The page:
You may want to check in with the builder himself, but be warned: he may not be thrilled by do-it-yourself repairs on one of his amplifiers. On the other hand, he may very well be receptive to servicing the amp himself.
  5. Run the DI in line before the input. I use to run each of the three WW amps I've owned that way live and in the studio. No buzz problems, unless the venue had dirty power. My DI is a Countryman, incidentally.
  6. B String

    B String Supporting Member

    Apr 11, 2002
    Los Angeles
    I agree with this approach. Plus, the Countryman is a great DI for piezo pickups having a 10 meg ohm input. Works very well for passive electric basses too.
    You want to get the bass before it goes through all the eq.
  7. simoneves


    Mar 13, 2014
  8. A. Munk

    A. Munk Supporting Member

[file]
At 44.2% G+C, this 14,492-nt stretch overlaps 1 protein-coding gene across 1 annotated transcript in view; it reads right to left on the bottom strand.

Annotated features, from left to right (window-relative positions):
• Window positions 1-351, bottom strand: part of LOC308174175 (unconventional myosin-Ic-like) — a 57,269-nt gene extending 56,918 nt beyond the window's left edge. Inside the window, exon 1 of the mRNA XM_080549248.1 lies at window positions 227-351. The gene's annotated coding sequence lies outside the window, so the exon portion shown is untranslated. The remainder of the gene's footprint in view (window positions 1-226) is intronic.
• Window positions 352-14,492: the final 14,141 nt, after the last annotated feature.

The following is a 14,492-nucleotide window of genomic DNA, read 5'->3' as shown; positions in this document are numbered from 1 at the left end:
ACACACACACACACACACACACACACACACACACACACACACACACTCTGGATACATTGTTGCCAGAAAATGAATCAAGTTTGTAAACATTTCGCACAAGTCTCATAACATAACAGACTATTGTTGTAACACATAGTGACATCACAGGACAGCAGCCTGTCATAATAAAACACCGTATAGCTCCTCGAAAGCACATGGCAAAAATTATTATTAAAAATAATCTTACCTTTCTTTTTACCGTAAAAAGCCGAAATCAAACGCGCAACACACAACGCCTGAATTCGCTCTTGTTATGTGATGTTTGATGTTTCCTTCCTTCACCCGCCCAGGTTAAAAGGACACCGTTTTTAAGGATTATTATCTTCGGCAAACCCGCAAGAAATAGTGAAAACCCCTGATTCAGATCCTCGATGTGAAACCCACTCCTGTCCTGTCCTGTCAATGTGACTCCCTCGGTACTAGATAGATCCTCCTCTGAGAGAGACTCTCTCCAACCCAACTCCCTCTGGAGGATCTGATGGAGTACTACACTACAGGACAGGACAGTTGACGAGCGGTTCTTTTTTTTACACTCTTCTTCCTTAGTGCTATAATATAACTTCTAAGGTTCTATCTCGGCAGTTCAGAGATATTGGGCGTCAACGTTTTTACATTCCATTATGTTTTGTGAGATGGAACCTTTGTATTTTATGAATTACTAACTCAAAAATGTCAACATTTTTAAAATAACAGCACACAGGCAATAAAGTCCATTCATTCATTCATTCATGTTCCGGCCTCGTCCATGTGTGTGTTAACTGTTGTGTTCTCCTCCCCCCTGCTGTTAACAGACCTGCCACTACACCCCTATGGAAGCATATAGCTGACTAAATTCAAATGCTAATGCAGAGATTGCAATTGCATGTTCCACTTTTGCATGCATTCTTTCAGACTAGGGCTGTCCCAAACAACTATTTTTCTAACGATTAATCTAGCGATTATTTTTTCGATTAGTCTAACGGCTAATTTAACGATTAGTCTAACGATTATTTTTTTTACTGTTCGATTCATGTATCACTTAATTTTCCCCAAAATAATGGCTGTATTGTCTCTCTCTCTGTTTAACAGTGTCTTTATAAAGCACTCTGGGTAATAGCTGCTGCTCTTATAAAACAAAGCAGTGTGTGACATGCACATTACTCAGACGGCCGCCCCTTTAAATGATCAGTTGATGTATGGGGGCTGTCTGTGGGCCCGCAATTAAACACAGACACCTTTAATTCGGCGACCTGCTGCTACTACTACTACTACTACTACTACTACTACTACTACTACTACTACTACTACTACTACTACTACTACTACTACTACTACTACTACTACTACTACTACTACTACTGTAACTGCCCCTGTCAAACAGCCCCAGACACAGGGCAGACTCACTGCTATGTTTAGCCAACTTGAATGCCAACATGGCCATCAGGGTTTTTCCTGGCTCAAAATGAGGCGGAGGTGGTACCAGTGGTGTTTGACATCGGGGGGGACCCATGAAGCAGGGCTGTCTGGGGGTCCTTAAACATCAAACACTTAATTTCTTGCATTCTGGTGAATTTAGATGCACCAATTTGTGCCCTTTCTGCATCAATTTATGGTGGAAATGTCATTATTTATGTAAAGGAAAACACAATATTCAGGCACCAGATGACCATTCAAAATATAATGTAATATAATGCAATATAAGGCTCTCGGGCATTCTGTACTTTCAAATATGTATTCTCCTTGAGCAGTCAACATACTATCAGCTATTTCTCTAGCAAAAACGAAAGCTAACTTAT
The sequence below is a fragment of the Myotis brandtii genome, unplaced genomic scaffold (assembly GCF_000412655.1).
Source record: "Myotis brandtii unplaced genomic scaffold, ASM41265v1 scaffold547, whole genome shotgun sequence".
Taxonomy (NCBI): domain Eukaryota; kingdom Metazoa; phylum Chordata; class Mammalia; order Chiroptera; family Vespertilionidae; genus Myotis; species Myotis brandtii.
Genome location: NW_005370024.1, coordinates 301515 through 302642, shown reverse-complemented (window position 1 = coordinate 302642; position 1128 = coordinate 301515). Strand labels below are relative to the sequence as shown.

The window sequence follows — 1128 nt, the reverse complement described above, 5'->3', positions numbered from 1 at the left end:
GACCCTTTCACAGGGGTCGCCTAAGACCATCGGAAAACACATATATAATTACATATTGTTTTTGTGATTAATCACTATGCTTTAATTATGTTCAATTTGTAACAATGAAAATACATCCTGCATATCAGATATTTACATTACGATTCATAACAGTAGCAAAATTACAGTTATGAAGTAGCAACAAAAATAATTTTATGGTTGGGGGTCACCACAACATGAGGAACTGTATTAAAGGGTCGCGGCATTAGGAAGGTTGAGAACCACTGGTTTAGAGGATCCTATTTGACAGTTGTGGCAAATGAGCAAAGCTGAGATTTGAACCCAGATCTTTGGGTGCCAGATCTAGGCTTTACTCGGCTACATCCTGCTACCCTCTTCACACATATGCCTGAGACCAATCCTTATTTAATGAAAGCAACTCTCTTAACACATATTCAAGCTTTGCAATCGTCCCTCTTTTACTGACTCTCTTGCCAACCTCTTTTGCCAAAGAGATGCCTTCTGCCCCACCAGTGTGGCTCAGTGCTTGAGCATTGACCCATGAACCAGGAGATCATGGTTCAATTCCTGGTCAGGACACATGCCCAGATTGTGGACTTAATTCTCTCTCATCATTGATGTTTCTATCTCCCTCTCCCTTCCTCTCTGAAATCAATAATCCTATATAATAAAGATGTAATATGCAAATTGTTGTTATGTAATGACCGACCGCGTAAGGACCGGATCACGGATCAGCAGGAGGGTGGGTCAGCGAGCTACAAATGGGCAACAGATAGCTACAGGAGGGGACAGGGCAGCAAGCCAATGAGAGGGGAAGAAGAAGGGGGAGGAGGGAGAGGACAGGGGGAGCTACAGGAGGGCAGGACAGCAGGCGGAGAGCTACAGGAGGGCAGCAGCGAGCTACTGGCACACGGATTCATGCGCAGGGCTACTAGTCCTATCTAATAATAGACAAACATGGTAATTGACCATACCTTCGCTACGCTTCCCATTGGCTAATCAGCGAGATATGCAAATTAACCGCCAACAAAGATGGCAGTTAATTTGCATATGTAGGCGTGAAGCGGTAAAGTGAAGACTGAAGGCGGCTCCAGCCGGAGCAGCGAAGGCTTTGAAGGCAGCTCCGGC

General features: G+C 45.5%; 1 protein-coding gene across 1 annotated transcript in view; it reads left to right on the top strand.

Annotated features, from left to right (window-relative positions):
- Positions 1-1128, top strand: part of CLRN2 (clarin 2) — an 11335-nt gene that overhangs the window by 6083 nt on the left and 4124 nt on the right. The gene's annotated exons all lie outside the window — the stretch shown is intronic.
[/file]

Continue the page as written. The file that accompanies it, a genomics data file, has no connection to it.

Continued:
May 11, 2005
    san francisco bay area
    It's funny with the WW's.
    Some sound guys/venues have problems with them, some don't.

    My WW's was stolen a few years back so it's been a while, but I seem to recall it was a line/mic level issue?
  9. That's why I always carried everything I needed in the little pistol case the amp traveled in. All the soundman had to do was hand me a line to plug into the balanced out of the DI.

    I don't know enough about electronics to be versed in level issues, but Walter told me he only built balanced line outs into a handful of his amps precisely because of noise issues.